People who hide their autism by ‘camouflaging’ to try to fit into society, or who don’t receive correct support are at higher risk of suicide, according to new research.
Researchers from the University of Nottingham’s School of Psychology and the Universities of Coventry and Cambridge worked closely with a group of autistic people who had experienced mental health problems, self-injury or thoughts of ending life, to design a new innovative study that has just been published in the journal Molecular Autism.
The survey-style study found there were important factors that are unique to being autistic which explain why autistic people may be at higher risk of suicide, including; unmet support needs, and ‘camouflaging’ or ‘masking’ autism to try and ‘fit in’ in social situations. Other factors found were similar to those experienced by the general population such as self-injury, depression, and dissatisfaction with living arrangements.
Although there has been a growing amount of research showing that autistic people are more likely than people in the general population to take their own lives, until now there has been a lack of research exploring the reasons why.
Camouflaging to fit in
Dr. Sarah Cassidy led the study at the University of Nottingham and said: “To understand and prevent death by suicide in the autistic community, we must work with autistic people as equal partners in research, to ensure it is relevant and benefits those involved. Growing research is showing that mental health services are failing autistic people, even when they are feeling suicidal. Our research suggests that this lack of support can also increase suicidal feelings. An urgent priority is to address this gap in service provision.”
Jon Adams, a mental health champion involved in the study said: "I’ve had to live breathe and navigate a society that has often been without informed understanding towards autistic people. All my life in order to survive I’ve had to ’be someone I’m not’ and this effort takes a toll on your inner being and confidence. We don’t want to ’leave’, for us it’s not a statement or a cry for help, we just desire fulfilled lives as ourselves, but we are abraded to the point of absolute despair feeling ’leaving’ has become the only option. Then in our ’hours of need’ we find the system meant to support us makes ’staying’ harder by adding to the misunderstanding or are just absent. This has to change especially for the next generations of autistic people, so they don’t accumulate the hurt we older autistic people have. This research is so vital for our survival and if actioned with appropriate support would bring both richness and worth to all of us, autistic and non-autistic alike"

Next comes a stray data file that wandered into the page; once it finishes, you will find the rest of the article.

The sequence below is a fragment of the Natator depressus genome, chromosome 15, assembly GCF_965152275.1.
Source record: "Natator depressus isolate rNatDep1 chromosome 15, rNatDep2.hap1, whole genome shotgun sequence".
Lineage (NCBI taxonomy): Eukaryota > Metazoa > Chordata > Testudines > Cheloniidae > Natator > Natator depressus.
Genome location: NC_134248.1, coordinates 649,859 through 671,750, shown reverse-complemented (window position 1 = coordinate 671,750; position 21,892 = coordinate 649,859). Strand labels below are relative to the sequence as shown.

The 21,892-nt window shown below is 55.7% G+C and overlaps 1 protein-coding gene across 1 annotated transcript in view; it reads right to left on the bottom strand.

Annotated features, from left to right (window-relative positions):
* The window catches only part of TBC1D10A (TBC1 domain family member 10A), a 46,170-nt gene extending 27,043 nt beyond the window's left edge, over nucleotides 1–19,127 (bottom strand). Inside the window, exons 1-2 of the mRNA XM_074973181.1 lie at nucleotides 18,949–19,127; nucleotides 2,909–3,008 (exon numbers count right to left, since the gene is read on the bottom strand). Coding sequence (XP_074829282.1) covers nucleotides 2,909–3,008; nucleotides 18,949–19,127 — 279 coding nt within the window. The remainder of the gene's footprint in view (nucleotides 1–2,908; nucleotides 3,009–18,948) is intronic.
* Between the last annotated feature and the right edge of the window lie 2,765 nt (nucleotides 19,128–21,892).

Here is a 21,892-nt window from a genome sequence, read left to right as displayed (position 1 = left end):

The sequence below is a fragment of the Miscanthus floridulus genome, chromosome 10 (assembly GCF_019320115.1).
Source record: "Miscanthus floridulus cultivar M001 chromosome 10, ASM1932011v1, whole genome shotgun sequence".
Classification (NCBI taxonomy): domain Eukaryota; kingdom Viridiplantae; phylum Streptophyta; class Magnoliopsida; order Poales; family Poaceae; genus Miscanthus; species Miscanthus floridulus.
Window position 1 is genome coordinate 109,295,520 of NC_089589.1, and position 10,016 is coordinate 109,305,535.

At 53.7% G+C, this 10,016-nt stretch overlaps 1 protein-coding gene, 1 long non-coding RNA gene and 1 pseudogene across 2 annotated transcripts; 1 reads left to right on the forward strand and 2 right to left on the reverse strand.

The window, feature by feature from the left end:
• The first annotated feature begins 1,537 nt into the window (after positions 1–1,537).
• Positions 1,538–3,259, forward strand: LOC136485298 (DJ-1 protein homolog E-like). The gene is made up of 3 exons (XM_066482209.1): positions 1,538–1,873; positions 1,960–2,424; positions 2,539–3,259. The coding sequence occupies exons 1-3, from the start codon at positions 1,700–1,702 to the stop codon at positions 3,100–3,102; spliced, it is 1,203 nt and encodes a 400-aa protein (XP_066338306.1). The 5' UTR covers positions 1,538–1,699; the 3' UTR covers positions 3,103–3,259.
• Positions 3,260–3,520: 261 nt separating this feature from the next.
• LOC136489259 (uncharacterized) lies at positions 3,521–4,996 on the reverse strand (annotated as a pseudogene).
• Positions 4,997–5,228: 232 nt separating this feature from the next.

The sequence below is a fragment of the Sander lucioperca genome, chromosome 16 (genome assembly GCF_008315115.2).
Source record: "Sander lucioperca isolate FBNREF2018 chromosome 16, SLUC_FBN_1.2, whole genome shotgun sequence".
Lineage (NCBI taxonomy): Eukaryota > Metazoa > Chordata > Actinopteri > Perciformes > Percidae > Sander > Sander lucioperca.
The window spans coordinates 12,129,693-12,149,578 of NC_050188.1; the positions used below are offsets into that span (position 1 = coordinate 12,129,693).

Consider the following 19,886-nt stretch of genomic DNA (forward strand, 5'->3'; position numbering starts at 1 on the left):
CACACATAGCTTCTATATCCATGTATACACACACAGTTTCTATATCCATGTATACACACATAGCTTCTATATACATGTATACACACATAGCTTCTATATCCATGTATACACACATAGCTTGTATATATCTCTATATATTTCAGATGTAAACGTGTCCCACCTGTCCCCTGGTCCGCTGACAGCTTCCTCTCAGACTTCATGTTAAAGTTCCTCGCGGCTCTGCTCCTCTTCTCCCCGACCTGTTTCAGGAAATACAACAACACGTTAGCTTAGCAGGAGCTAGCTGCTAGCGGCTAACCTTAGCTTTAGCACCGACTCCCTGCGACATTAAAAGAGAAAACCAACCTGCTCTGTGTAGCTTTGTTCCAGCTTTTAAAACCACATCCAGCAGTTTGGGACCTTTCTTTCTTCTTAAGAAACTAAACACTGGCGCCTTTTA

Dr. Rebecca Shaw, a collaborator on the study at Coventry University and Coventry and Warwickshire NHS Partnership Trust, said “Autistic people are encouraged from an early age to ‘camouflage’ their difficulties, to fit in better with others. Although these efforts of researchers and clinicians are well meaning, we must be careful of the message we are sending autistic people, that their true self is not acceptable in society. We must work with the autistic community to build a more compassionate society that is more accepting of neurodiversity, so autistic people feel that they belong.”
Professor Simon Baron-Cohen at the University of Cambridge was also a collaborator and commented: “It is totally unacceptable that autistic people are born into our society as happy individuals and that by the time they reach adolescence or adulthood many of them have felt so battered by society that they no longer see any point in living. It is not for autistic people to change: it is for society to change, to become more welcoming to people who are neurologically different, neurologically more sensitive, and who struggle with disabilities related to socialising, communication, and coping with unexpected change. This urgent change has to start from preschool onwards. A single death by suicide of an autistic person is a tragedy and is one too many.”